Newt Draws Fire
It's interesting how many are left feeling insecure when the subject of Newt Gingrich comes up. Dan Quayle, Spiro Agnew, Jesse Helms -- they can be handled with that equanimity that mainlines its way onto critics who are confident they are peering down on their targets. Newt Gingrich doesn't work for them in quite that way. For one thing he has a very advanced academic degree; for another, he is politically defter than most of his critics, and nothing generates hurt like yet one more primary victory by Tricky Dick. Gingrich stitched together a year ago the unthinkable, a proposed legislative agenda for a Republican Congress. The whole world laughed at such presumption and the next thing we knew, the House of Representatives became Republican. They stopped making certain kinds of jokes about FDR after 100 days, but in the case of Newt, the need to laugh begins to sound like the aristocracy in the Winter Palace, continuing to twit while the Revolution gathered outdoors.
Consider Maureen Dowd of the New York Times. Her recent assault on Gingrich was ostensibly triggered by his confession that he was not schooled in foreign policy (he had blurted out that Taiwan should be recognized diplomatically). But Miss Dowd doesn't conceal the totality of her concern over the Speaker. She entitled her piece ``The Loss of the Dodo''; led off by remarking that Newt was ``sickeningly'' cute; and ended by confessing her ``distress'' at the prospect of ``the Speaker frolicking in the woods with a bunch of guys in sheets and dresses.''
The ``cute'' business was a reaction to Mr. Gingrich's having told a visiting witness that she was welcome to ``come see my dinosaur.'' The reference is to a facsimile skull kept in Mr. Gingrich's office, which wouldn't strike most people as ``cute,'' so long as the addict stops short of dinosaur figures on his stationery or calls for a National Dinosaur Day.
As to the foreign-policy statement (Why don't we just recognize Taiwan?), in the same issue that carried Miss Dowd's column, the Times ran a major story about Taiwan and the loss of national identity by its people. Taiwan is large enough and important enough to warrant recognition, but we have here the problem of, ``If you had some ham we could have a ham sandwich, if I had some bread'' -- neither Taiwan nor China will affirm the obvious, which is that modern Taiwan is as much a zone of modern China as Algeria is a zone of France.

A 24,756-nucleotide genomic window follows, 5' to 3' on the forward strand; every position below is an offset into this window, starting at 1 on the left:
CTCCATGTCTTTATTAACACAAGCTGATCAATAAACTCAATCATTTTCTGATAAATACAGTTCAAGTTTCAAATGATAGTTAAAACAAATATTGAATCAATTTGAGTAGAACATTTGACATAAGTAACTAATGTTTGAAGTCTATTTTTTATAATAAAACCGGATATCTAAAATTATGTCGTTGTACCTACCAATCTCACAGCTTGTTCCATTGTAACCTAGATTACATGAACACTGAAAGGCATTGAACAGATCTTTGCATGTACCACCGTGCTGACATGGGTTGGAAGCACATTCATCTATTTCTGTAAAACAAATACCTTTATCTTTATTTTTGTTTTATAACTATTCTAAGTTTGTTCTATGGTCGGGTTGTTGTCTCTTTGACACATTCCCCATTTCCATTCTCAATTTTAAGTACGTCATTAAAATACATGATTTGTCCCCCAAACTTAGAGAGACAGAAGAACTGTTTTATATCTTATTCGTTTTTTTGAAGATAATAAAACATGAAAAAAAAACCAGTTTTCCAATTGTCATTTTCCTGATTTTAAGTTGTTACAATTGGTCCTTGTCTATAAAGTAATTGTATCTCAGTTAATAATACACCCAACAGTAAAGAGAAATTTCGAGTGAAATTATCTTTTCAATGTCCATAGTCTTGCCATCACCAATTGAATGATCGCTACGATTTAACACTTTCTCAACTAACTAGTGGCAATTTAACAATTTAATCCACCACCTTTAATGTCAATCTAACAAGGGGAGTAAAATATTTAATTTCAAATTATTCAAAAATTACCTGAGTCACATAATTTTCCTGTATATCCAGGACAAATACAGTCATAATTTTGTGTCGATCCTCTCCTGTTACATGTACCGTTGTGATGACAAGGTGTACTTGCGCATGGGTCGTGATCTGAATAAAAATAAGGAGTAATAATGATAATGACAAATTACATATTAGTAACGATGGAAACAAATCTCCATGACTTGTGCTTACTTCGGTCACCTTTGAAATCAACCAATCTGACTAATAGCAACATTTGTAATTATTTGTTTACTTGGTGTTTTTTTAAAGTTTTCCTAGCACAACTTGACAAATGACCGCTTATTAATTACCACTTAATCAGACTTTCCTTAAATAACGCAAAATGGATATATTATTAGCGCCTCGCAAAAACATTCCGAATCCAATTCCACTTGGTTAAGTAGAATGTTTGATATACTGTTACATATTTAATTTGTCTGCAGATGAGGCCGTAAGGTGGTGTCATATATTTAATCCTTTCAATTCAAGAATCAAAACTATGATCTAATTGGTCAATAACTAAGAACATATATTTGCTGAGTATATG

Then there is the frolicking in the woods.
Miss Dowd noted that Mr. Gingrich would spend the weekend at the Bohemian Grove, ``the exclusive men's club in northern California. . . . The camp is a saturnalia of juvenilia, with a lot of old white rich guys running around naked and in sheets, costumed as Druids. They drink dawn-to-dusk gin fizzes, relieve themselves on redwoods, and put on theatricals where they dress up like women.''
Well yes, but if you are playing the part of a woman in a theatrical, what should you dress like? Miss Dowd might as well have written that she doesn't understand why the people in the Metropolitan Opera chorus go around clutching spears.
About five years ago, CBS's Leslie Stahl did an interview with me about women joining the Century Association. A few minutes into the discussion she interrupted herself. ``Would you be willing to talk about the Bohemian Club?''
Well, I said, it isn't something we're supposed to talk about. . . .
``Well,'' Miss Stahl pressed, ``what about this business of going around naked?''
I lowered my voice. ``In the years I've been going to the Bohemian Club,'' I whispered, ``I have seen men naked only in the shower, and now I'll tell you something in confidence.'' Her eyes hungered for my revelation. The camera whirred. ``The Admissions Committee of the Bohemian Grove does not like to admit to membership people who shower with their clothes on.'' Miss Stahl simply smiled, gamely.
Did Maureen Dowd believe that men in the Grove go about naked? No, she did not. Two days before her story appeared she telephoned an old friend, an ex-member of the Club, who told her the naked business was sheer fantasy -- ``It just doesn't happen.'' Perhaps Miss Dowd thought to be cute by perpetuating the legend, and in a way she succeeded, and I'd even go so far as to deny that she was at this point sickeningly cute.
Saturnalia? Those in the Bohemian Grove who drink gin fizzes all day long (I know of two) drink gin fizzes from dawn to dusk wherever they are. A drunkard need not bother to travel to California in order to indulge his habit. But then Miss Dowd would rather spice up her column than report facts, proving only that the antagonism to Newt conquers all, even if it does not excuse all.